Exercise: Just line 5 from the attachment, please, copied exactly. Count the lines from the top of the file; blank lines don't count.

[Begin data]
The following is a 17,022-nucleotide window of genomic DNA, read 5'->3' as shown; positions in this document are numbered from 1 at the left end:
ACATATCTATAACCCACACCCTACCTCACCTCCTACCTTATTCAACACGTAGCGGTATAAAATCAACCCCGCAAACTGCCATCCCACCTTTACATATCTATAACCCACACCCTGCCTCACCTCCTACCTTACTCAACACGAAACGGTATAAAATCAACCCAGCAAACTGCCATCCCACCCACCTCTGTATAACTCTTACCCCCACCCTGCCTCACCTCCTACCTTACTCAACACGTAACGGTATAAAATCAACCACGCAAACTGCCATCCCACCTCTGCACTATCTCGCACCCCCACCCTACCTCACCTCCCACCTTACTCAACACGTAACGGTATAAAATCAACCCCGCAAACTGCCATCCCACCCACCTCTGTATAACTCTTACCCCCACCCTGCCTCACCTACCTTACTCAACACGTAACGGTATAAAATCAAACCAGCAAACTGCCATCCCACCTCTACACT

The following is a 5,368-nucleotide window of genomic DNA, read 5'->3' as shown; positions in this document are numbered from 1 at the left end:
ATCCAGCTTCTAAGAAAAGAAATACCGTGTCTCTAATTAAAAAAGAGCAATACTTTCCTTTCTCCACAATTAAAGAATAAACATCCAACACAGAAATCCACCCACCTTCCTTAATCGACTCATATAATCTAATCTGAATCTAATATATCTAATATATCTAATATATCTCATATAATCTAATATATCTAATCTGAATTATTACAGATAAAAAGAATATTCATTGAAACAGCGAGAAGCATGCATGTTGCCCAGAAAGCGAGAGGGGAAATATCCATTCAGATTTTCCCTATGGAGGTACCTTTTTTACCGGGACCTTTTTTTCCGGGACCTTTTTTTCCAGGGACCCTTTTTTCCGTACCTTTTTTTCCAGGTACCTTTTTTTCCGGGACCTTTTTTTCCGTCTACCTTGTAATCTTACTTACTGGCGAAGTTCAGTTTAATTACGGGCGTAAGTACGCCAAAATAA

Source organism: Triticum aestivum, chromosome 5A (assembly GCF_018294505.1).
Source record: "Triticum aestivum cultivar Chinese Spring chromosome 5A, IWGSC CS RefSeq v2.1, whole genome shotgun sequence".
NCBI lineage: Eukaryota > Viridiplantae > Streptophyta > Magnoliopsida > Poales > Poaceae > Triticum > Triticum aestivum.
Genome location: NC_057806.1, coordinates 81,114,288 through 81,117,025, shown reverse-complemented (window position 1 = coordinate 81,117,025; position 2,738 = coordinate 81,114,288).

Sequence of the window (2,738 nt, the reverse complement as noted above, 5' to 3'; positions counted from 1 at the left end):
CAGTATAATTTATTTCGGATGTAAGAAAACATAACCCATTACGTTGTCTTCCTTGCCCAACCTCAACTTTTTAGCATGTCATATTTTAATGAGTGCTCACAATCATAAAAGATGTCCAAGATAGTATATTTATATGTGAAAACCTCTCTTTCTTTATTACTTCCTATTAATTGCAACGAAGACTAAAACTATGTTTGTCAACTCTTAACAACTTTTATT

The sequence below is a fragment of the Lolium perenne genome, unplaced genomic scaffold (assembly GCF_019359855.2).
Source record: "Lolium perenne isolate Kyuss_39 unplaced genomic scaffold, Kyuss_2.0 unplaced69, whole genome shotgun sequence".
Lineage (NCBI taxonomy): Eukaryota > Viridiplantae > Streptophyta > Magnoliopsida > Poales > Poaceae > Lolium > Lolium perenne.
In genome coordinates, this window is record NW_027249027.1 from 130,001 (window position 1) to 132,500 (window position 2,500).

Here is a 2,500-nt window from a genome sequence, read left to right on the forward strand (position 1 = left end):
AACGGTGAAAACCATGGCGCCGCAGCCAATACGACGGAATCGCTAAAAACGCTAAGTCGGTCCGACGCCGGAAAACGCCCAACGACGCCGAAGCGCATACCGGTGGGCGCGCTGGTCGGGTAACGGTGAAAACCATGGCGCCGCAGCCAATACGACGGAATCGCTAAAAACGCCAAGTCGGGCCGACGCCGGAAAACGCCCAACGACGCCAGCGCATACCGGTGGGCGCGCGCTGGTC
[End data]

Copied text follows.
Source organism: Triticum aestivum, chromosome 5A (assembly GCF_018294505.1).